But there is what on the face of it is a more formidable indictment of the proposal to abolish plural voting in the suggestion that to abolish plural voting would very materially restrict if not virtually destroy the property franchise. I confess I would abolish the property franchise. I agree that it would tend largely to restrict the property franchise. But while that is true, the ideas upon which the property franchise is founded have long been losing force and weight. The principle really received its death-blow with the first extension of the franchise. What is the foundation of the principle of the property franchise? As I understand, it is that only those who have a large material stake in the country shall be admitted as electors; but that means, if we are to be consistent, a permanently limited franchise. Once lower the property qualification, and one of two results inevitably follows. Either we renounce the principle upon which the property franchise rests, or, in order to save the principle, we commit ourselves to a graduated scheme of electoral qualification which would give a man a number of Votes in proportion to the value and number of his property interests. So far as I know, such a graduated scheme of electoral qualification has never been seriously contemplated in this country. On the contrary, the whole stream of tendency in our political procedure and legislation has been in the opposite direction, until we have been brought by successive extensions of the franchise to what is not very far removed from manhood suffrage at the present time.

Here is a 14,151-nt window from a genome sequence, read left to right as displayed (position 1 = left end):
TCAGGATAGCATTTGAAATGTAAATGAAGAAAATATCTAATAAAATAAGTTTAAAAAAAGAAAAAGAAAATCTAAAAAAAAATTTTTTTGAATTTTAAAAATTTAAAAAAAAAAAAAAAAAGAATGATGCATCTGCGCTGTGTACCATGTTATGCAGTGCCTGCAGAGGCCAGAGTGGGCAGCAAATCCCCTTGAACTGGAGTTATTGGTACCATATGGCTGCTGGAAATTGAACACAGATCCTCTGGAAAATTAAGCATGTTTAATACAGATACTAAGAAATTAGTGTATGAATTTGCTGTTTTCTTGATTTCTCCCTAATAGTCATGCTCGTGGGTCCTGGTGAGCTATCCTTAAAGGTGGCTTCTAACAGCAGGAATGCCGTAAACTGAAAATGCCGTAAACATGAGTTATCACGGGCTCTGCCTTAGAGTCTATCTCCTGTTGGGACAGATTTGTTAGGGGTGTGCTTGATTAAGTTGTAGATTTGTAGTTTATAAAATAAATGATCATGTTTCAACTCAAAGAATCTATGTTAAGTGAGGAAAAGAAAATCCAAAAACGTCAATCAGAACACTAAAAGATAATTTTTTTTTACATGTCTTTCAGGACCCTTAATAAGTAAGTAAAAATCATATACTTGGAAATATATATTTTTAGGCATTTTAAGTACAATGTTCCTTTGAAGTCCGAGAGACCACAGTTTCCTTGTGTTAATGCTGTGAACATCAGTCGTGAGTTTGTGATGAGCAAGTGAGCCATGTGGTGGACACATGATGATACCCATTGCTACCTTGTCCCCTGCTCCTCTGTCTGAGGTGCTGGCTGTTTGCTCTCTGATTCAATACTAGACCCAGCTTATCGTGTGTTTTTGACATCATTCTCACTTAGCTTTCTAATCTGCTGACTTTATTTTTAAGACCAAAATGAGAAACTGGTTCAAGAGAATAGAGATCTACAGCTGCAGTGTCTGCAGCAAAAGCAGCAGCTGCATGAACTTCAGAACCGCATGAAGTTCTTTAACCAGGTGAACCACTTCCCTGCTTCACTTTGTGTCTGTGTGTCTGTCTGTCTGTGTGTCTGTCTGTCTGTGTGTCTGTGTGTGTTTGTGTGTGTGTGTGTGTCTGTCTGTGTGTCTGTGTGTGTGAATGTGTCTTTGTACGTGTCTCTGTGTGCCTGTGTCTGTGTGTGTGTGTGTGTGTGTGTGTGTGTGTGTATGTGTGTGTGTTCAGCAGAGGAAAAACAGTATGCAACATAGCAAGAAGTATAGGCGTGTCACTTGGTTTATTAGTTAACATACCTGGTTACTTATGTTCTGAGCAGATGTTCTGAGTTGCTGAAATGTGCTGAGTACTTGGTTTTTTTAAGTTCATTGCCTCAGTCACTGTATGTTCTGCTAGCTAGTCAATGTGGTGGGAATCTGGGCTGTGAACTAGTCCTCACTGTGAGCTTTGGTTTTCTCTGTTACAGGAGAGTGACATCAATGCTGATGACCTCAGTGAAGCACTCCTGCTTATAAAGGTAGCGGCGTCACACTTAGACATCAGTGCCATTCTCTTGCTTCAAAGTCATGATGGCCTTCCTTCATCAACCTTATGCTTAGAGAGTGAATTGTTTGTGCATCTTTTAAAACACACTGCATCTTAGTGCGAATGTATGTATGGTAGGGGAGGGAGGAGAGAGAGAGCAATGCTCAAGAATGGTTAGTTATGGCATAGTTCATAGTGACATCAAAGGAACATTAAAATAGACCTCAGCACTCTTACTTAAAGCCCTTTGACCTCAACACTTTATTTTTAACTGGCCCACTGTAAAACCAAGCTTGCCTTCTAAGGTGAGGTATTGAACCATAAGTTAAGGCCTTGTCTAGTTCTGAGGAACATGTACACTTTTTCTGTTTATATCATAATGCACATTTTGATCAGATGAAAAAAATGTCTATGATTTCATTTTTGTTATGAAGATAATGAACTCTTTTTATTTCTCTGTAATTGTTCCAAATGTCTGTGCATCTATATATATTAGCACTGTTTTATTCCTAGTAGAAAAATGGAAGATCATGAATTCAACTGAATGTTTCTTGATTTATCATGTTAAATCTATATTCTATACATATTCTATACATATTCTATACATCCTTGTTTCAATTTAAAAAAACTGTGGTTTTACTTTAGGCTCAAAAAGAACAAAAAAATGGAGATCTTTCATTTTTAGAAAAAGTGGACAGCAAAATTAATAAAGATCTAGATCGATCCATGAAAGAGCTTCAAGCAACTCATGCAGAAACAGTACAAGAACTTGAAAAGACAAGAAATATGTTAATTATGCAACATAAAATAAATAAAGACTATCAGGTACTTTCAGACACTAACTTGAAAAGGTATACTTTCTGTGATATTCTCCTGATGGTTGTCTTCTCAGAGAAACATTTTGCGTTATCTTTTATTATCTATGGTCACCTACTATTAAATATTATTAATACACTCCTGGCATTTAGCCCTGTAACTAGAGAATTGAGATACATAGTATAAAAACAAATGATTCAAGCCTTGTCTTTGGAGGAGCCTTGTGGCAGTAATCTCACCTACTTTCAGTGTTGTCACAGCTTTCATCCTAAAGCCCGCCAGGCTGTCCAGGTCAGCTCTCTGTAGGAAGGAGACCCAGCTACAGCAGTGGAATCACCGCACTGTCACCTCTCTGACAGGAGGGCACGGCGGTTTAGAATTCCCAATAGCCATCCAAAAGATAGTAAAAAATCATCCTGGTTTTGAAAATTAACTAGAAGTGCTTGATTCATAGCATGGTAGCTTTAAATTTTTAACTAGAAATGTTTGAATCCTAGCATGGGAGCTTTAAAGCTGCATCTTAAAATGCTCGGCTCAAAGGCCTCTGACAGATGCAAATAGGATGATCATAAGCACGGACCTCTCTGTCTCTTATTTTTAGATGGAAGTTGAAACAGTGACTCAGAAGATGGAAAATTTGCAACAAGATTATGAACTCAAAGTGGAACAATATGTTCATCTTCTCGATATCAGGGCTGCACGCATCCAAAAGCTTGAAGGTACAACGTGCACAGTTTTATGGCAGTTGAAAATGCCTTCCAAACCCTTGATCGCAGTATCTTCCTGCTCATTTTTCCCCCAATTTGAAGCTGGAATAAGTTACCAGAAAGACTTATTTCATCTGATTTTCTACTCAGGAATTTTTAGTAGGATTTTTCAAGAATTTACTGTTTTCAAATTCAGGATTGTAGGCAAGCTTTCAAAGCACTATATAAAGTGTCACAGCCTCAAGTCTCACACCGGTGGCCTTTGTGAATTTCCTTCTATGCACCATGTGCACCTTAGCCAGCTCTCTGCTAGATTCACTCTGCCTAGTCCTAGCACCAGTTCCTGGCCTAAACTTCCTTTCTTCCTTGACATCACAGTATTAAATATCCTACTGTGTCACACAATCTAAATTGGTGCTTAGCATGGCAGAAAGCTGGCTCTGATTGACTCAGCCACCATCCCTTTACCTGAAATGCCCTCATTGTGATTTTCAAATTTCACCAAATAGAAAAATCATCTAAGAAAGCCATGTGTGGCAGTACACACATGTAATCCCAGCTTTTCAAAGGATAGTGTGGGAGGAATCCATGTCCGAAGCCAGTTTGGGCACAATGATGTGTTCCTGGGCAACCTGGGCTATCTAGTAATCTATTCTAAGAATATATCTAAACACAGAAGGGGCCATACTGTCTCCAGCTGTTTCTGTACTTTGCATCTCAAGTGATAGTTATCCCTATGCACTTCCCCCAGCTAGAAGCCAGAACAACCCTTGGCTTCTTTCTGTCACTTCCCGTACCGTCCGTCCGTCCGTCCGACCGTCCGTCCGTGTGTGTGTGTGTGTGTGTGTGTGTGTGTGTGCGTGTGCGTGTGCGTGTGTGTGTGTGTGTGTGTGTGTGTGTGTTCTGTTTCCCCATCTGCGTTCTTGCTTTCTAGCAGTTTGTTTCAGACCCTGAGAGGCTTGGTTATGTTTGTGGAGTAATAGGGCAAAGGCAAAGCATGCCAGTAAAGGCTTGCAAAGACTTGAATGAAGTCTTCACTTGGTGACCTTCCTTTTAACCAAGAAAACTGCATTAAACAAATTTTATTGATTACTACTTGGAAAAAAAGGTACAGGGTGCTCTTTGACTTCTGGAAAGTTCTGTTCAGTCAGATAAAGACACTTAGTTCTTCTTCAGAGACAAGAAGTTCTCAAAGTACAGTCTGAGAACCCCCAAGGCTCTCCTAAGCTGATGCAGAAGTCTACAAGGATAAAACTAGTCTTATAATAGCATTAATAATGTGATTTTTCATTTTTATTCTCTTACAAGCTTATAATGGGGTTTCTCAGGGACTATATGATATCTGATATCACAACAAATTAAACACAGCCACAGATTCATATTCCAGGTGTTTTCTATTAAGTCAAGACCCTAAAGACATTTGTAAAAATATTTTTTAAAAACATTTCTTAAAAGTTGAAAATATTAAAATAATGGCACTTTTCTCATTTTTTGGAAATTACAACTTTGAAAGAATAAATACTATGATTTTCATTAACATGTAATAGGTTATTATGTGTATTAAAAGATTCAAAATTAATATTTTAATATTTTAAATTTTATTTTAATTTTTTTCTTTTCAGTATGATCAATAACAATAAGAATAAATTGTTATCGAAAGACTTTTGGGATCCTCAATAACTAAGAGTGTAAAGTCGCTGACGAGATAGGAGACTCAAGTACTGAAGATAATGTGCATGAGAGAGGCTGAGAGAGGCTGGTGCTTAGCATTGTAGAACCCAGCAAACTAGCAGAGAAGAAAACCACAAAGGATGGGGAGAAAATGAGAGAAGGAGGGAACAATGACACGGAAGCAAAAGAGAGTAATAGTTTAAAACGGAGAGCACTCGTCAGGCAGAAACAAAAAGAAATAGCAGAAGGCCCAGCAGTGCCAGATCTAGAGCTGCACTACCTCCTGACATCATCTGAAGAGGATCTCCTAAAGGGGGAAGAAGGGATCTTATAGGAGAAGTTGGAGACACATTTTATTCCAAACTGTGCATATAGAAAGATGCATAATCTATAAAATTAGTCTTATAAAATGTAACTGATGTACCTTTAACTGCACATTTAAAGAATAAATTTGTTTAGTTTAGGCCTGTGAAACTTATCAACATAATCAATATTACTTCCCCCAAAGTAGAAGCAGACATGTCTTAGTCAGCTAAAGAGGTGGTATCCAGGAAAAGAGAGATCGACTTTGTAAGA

I quite agree that a man who is to be qualified as an elector should have a substantial stake in the country, but not the sort of substantial stake that hon. Members opposite suppose—not necessarily a substantial, material or economic stake. The highest stake in the country after all, as I think, is the possession of simple human life. I am not at all sure that the poor man has not a greater claim to, certainly he has a greater need of a vote than the rich man. He is less self-governed and independent. The laws and arrangements of the State necessarily more directly and intimately affect the interests of the poor man than they affect the interests of the rich man. The poor man has not the same material protection against the effect of the law. I will take the illustration, if Members opposite will believe that I do not use it in any controversial sense, of the proposal to increase the taxation of food. Whatever may be the merits or demerits of an increased tax on food this I think is not disputable, that the pressure of such increase must fall with far greater severity on the poor man than on the rich simply because the increased taxation of food must necessarily press more severely upon the man who spends a large proportion of his total income on food than it does on the rich man who spends a negligible portion of his income on it.